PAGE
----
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Working with new arrivals

Welcoming the pupil into school

  • Make sure you pronounce the pupil’s name correctly.
  • Identify 2 or 3 ‘buddies’ to support the pupil during the first few weeks, choosing good language and learning role models. If possible, include a buddy who shares the same language as the pupil.
  • Make time to show the pupil around the school so they can familiarise themselves with their surroundings, for example, library, hall, toilets, staff room, various departments etc. Going over the canteen arrangements 1:1 is important.
  • Draw up and use a list of basic phrases in English and the pupils’ home language with the other pupils

Planning lessons

  • Identify the learning objectives for the EAL learner. These may be different from those of the class.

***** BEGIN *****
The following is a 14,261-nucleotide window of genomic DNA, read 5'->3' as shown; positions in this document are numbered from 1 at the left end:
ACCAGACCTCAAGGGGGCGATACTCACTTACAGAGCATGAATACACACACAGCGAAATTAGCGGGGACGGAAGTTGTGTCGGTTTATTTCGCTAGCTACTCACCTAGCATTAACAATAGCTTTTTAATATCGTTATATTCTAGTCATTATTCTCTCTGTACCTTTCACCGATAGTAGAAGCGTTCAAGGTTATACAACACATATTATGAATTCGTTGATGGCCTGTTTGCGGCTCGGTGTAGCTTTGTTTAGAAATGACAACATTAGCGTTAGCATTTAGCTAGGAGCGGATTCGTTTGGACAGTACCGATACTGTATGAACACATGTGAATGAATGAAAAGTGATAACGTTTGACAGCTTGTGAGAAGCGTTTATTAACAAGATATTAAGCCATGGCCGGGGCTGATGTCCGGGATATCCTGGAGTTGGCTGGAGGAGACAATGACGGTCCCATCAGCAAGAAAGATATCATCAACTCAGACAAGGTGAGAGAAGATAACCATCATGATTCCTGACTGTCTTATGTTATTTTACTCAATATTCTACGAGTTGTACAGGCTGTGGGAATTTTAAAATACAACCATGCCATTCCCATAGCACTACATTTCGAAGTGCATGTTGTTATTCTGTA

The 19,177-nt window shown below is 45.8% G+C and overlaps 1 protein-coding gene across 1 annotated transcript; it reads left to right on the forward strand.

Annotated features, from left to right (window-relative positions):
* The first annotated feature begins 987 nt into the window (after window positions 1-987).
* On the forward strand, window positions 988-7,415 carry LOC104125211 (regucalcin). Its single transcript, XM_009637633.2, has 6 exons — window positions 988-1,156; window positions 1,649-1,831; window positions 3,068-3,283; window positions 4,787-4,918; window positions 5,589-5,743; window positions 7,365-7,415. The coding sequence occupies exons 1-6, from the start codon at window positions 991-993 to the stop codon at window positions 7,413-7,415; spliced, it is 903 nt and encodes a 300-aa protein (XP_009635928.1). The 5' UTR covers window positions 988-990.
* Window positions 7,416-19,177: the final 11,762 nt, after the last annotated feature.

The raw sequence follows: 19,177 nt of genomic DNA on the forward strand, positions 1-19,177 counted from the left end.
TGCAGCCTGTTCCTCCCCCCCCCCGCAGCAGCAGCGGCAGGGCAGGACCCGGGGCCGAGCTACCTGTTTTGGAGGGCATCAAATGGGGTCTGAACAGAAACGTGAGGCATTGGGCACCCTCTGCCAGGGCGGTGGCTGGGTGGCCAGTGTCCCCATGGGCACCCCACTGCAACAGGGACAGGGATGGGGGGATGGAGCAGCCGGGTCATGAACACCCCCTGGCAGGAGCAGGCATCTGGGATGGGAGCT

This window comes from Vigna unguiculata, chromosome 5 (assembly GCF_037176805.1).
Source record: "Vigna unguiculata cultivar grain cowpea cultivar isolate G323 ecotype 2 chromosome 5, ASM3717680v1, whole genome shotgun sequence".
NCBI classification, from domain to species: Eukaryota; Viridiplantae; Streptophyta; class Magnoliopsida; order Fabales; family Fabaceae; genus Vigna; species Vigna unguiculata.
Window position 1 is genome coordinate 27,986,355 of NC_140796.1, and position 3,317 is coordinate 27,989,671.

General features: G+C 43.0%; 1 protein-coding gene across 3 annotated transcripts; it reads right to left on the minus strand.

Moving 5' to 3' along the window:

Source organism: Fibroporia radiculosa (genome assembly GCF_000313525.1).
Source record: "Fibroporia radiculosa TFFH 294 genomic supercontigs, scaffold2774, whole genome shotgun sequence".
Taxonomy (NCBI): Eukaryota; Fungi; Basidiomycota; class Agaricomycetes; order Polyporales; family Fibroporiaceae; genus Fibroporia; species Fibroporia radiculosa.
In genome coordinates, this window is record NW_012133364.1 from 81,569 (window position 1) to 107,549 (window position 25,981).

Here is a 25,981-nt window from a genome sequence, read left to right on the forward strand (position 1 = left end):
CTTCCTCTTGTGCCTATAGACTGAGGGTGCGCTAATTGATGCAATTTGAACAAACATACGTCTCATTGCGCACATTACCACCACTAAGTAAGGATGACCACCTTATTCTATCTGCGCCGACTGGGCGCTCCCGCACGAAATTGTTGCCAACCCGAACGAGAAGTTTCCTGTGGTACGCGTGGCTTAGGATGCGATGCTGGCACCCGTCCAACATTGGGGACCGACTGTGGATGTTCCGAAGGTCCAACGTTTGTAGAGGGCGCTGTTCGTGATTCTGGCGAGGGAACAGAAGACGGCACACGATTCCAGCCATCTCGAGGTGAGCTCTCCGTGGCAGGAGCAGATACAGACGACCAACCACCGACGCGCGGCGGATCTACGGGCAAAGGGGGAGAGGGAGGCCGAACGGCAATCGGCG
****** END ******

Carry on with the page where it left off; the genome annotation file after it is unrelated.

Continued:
• Identify the key language of the lesson – do the tasks in the lesson lead the EAL pupil to understand and be able to employ new vocabulary?
  • If you have TA support, ensure that TAs have a copy of the lesson plan and are on board with strategies.

In the Classroom

  • Position the pupil near the front of the class in lessons with direct view of the whiteboard, so pupils can see clearly and pick up on gestures and body language.
  • Involve the pupil in practical tasks such as handing out equipment.
  • Remember that the pupil will be working from their first language into English: encourage the pupil to use their first language when they are still developing fluency, to work through ideas, to translate into English and retain vocabulary.
  • Provide the pupil with an age appropriate bilingual dictionary.
  • Use normal speech patterns. Speak clearly and use gestures, actions, facial expressions to support understanding in English.
  • Group the pupil relevant to his/her cognitive ability. Being grouped with less able learners (unless there is a specific learning need) is de-motivating and is likely to limit a learner’s long term achievement.